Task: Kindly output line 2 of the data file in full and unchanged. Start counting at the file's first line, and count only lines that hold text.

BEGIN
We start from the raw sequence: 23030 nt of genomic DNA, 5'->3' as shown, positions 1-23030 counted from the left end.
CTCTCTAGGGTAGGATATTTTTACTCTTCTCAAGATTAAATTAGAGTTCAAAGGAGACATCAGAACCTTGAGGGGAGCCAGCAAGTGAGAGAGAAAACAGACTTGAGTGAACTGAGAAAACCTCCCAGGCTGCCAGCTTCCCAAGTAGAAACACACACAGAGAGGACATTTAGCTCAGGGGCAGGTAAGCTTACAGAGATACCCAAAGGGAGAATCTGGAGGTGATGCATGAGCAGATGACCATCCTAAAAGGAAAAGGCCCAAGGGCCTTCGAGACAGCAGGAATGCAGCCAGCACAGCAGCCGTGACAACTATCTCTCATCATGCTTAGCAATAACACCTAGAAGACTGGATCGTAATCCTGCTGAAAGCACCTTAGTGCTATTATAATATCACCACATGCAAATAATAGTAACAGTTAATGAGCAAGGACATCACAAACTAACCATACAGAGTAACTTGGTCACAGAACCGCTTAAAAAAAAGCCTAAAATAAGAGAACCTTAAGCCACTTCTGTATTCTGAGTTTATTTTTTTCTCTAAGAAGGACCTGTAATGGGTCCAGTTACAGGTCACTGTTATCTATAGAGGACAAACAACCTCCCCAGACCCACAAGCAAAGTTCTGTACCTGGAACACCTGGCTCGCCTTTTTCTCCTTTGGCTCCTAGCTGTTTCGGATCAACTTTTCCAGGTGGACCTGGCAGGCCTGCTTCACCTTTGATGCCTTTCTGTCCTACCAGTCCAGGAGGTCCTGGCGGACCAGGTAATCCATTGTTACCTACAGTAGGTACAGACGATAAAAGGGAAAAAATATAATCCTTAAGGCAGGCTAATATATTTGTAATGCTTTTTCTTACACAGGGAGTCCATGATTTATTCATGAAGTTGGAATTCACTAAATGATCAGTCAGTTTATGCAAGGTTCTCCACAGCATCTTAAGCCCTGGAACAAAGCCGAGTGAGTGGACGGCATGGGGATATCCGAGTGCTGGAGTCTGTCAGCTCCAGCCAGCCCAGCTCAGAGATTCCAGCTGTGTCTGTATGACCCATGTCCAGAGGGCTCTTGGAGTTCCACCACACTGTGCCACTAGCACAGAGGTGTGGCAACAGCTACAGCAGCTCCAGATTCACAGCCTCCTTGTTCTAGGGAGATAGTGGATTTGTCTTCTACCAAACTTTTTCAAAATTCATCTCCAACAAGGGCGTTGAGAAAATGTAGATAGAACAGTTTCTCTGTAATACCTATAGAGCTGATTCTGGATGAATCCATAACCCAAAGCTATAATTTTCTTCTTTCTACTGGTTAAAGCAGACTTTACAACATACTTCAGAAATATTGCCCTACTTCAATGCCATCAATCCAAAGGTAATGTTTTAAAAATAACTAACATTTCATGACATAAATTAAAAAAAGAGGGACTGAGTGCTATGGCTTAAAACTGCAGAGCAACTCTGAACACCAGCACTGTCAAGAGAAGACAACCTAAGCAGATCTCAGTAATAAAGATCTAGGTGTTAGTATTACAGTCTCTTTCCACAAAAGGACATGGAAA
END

CTCTCTAGGGTAGGATATTTTTACTCTTCTCAAGATTAAATTAGAGTTCAAAGGAGACATCAGAACCTTGAGGGGAGCCAGCAAGTGAGAGAGAAAACAGACTTGAGTGAACTGAGAAAACCTCCCAGGCTGCCAGCTTCCCAAGTAGAAACACACACAGAGAGGACATTTAGCTCAGGGGCAGGTAAGCTTACAGAGATACCCAAAGGGAGAATCTGGAGGTGATGCATGAGCAGATGACCATCCTAAAAGGAAAAGGCCCAAGGGCCTTCGAGACAGCAGGAATGCAGCCAGCACAGCAGCCGTGACAACTATCTCTCATCATGCTTAGCAATAACACCTAGAAGACTGGATCGTAATCCTGCTGAAAGCACCTTAGTGCTATTATAATATCACCACATGCAAATAATAGTAACAGTTAATGAGCAAGGACATCACAAACTAACCATACAGAGTAACTTGGTCACAGAACCGCTTAAAAAAAAGCCTAAAATAAGAGAACCTTAAGCCACTTCTGTATTCTGAGTTTATTTTTTTCTCTAAGAAGGACCTGTAATGGGTCCAGTTACAGGTCACTGTTATCTATAGAGGACAAACAACCTCCCCAGACCCACAAGCAAAGTTCTGTACCTGGAACACCTGGCTCGCCTTTTTCTCCTTTGGCTCCTAGCTGTTTCGGATCAACTTTTCCAGGTGGACCTGGCAGGCCTGCTTCACCTTTGATGCCTTTCTGTCCTACCAGTCCAGGAGGTCCTGGCGGACCAGGTAATCCATTGTTACCTACAGTAGGTACAGACGATAAAAGGGAAAAAATATAATCCTTAAGGCAGGCTAATATATTTGTAATGCTTTTTCTTACACAGGGAGTCCATGATTTATTCATGAAGTTGGAATTCACTAAATGATCAGTCAGTTTATGCAAGGTTCTCCACAGCATCTTAAGCCCTGGAACAAAGCCGAGTGAGTGGACGGCATGGGGATATCCGAGTGCTGGAGTCTGTCAGCTCCAGCCAGCCCAGCTCAGAGATTCCAGCTGTGTCTGTATGACCCATGTCCAGAGGGCTCTTGGAGTTCCACCACACTGTGCCACTAGCACAGAGGTGTGGCAACAGCTACAGCAGCTCCAGATTCACAGCCTCCTTGTTCTAGGGAGATAGTGGATTTGTCTTCTACCAAACTTTTTCAAAATTCATCTCCAACAAGGGCGTTGAGAAAATGTAGATAGAACAGTTTCTCTGTAATACCTATAGAGCTGATTCTGGATGAATCCATAACCCAAAGCTATAATTTTCTTCTTTCTACTGGTTAAAGCAGACTTTACAACATACTTCAGAAATATTGCCCTACTTCAATGCCATCAATCCAAAGGTAATGTTTTAAAAATAACTAACATTTCATGACATAAATTAAAAAAAGAGGGACTGAGTGCTATGGCTTAAAACTGCAGAGCAACTCTGAACACCAGCACTGTCAAGAGAAGACAACCTAAGCAGATCTCAGTAATAAAGATCTAGGTGTTAGTATTACAGTCTCTTTCCACAAAAGGACATGGAAA